Online counseling has a lot of research demonstrating that it is equally effective as face-to-face counseling in the hands of a skilled psychotherapist, trained in online work. We also get great results in online counseling for married couples.
We still prefer face-to-face marriage counseling for very specific reasons: You watch faces and breathing when you're a couples therapist, and sometimes things get lost online. We sometimes have to ask whether someone's eyes are getting moist (and how awkward is that!)
In person, we just feel the tension more easily or a heavy breathe is seen or heard instantly. Sometimes that's just not possible in online work. But we do our best.
However, there are also a variety of reasons why the choice is between Online Counseling for married couples, or no couples counseling at all.
• You live in a remote location, and it takes a long time to get anywhere.
• You live in a country that speaks a different language than you do, or the culture is dramatically different from your own.
• You have care-taking responsibilities for children or the elderly that makes weekly sessions very tough.
• You have a chronic illness that exhausts you, and just getting to a therapist takes all the energy you can muster.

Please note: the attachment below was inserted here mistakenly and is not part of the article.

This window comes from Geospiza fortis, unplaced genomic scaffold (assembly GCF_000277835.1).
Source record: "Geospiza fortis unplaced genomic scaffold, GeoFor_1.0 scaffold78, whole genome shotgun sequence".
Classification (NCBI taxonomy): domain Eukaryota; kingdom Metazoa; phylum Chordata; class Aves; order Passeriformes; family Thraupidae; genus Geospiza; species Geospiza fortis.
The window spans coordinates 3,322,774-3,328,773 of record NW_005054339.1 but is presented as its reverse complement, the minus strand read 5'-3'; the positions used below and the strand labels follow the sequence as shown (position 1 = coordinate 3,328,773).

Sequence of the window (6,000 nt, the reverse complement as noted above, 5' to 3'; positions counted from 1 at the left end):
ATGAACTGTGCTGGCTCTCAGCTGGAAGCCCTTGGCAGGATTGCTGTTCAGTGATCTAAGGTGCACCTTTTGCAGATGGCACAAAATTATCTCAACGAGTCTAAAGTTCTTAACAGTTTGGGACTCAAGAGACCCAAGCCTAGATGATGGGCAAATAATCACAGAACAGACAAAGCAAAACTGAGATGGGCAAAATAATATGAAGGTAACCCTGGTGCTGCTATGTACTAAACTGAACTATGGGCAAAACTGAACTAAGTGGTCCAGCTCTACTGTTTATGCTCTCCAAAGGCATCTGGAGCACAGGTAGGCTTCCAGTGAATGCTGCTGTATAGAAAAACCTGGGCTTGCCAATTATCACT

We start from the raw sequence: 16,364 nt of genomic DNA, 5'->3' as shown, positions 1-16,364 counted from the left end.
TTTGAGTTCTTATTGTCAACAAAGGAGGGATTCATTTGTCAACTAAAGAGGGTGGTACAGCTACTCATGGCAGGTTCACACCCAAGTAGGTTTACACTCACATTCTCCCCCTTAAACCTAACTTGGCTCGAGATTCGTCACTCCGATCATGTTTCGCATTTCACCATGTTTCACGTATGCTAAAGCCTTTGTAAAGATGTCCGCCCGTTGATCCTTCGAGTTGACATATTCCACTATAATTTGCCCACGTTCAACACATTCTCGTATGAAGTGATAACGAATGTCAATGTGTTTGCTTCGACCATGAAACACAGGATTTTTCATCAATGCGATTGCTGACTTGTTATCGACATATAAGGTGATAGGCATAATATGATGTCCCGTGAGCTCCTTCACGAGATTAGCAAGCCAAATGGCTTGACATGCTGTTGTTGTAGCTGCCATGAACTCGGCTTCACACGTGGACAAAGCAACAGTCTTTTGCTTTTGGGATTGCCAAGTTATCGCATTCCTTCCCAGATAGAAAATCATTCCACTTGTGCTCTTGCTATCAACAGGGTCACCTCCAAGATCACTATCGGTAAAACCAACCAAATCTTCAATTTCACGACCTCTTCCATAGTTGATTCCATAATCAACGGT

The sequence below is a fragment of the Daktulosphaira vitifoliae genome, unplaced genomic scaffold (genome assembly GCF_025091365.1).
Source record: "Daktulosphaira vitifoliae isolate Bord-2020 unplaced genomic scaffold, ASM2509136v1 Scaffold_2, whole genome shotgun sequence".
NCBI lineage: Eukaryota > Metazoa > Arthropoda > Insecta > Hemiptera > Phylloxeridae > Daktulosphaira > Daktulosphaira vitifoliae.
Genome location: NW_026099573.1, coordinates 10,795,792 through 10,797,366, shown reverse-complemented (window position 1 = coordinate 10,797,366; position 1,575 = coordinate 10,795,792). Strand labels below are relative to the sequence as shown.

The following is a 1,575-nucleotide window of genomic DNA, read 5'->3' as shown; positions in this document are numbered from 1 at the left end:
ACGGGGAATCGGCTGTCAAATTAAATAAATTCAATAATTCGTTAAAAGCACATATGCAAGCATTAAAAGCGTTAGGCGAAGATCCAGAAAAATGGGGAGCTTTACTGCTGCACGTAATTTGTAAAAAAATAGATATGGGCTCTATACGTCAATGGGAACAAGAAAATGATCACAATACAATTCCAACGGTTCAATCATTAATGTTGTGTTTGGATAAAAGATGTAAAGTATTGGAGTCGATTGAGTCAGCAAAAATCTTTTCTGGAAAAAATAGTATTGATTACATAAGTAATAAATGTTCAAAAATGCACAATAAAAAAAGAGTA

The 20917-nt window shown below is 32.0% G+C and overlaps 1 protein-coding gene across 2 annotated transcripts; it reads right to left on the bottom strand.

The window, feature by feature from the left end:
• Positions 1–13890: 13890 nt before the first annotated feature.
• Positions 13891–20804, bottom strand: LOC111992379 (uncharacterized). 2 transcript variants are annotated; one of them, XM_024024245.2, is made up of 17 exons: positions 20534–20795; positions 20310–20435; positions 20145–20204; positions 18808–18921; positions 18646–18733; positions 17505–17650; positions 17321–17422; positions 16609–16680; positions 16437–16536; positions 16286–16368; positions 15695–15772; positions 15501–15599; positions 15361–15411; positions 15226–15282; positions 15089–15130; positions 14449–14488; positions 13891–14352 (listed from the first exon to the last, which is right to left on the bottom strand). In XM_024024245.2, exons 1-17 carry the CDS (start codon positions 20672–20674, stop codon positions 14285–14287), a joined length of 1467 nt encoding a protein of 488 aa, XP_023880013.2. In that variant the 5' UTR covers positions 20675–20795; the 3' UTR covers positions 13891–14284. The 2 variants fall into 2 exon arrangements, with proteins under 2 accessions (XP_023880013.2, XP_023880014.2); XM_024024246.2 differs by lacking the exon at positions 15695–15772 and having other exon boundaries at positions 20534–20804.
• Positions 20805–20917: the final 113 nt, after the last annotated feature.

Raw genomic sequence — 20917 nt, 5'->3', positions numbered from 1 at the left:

• You or your spouse travel a great deal, so scheduling a reliable appointment in advance is very tricky.
• You are well-known in your community (or the world!) and you want confidentiality in the waiting room, as well as in the office. When your "waiting room" is your living room, that's easy to accomplish. All therapists are required, by law, to keep your confidence when you see them. No therapist can make sure no one sees you on the way in or out.
• You, yourself, have trouble with mobility, making travel difficult.
...and the list goes on.
But we would like to caution you that couples counseling, even in an online format, isn't the same as individual online counseling.
First, the therapists themselves may not be equally trained. As we've repeatedly emphasized, couples therapy isn't just "individual therapy with two people..." no more than espresso is "strong coffee." Like that dark brew, the "beans" (therapist training) is different, in order to withstand the type of treatment it's going to undertake.
While there are many "online therapists," working for smart business-savvy IT start-ups, few are trained in couples therapy. Even fewer are trained at the doctoral level, as we are at Couples Therapy Inc.
And we're professionals who have set our own standards of care that go far beyond what someone running an "internet platform" might require.
To work as an independent senior couples therapists at Couples Therapy Inc, you must be trained in at least one evidence-based training modality for couples. As we've taken great pains to explain, there are reliable ways you can tell if your therapist is truly a couples counselor, or an individual counselor who sees an occasional couple.